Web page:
Nov 10, 2012 2:57PM
Always bear in mind that your own resolution to succeed is more important than any one thing.

Abe Lincoln

the only way the left sees us succeeding is by taking from one and to give to the other. What they don't understand is, when there is nothing to take anymore. You'll have total chaos. Like Greece.

Nov 10, 2012 2:47PM
I believe we should go off the fiscal cliff. Therefore they will have no choice but to cut the entitlement programs.
Nov 10, 2012 2:42PM

same pres ,same rhetoric, same outcome, same failure, same pres, same rhetoric, same outcome, same lies, SAME PLUS MORE OF THE SAME!


 thanx 3 milion idiots for not using your most powerfull weapon, the voting one!! now look where the fckk we are, each time you look in the mirror you'll see the reason we're right back where we started, the only difference?? it's gonna get worse!! didn't think that was possible, didn't want to think it


meanwhile major firms are announcing firings/layoffs if this bastard osama was re-elected, NOT SOMETHING THE UNEMPLOYED AND DESPERATE TO GO BACK TO WORK WANT TO HEAR!!!!!

Nov 10, 2012 2:14PM

We have reached the tipping point and there is no road back.  The freeloaders feeding at the government trough now outnumber the producers who have to pay for their "entitlements".

We have sent to Washington to people who do not promote self-reliance and foster an atmosphere of prosperity as Jefferson and the founders envisioned.  Instead, we have sent those who will give away cash and services creating a permanent dependency on an ever growing, ever more despotic government.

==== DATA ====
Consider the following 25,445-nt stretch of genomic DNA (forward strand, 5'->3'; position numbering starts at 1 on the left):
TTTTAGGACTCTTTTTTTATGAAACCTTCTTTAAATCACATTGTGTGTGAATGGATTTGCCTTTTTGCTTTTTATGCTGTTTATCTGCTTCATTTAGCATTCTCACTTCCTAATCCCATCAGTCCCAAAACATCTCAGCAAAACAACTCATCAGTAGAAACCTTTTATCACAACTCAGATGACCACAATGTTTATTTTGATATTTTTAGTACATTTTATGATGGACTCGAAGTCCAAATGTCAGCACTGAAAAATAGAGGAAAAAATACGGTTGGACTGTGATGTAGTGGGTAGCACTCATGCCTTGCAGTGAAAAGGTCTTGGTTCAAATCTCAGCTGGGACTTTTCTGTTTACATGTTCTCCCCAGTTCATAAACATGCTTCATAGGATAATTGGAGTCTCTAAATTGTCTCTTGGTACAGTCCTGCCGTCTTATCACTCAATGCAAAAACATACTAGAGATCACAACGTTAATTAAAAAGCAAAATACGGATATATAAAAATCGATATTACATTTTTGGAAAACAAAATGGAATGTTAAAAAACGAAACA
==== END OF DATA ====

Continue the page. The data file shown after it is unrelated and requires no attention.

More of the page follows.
I fear for my children and my country.


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Image: Bill Fleckenstein, MSN money

This column is a synopsis of Bill Fleckenstein's daily column on his website,, which he's been writing on the Internet since 1996. Click here to find Fleckenstein's most recent articles.



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[BRIEFING.COM] The stock market finished an upbeat week on a mixed note. The S&P 500 shed less than a point, ending the week higher by 1.3%, while the Dow Jones Industrial Average (+0.1%) cemented a 1.7% advance for the week. High-beta names underperformed, which weighed on the Nasdaq Composite (-0.3%) and the Russell 2000 (-1.3%).

Equity indices displayed strength in the early going with the S&P 500 tagging the 2,019 level during the opening 30 minutes of the action. However, ... More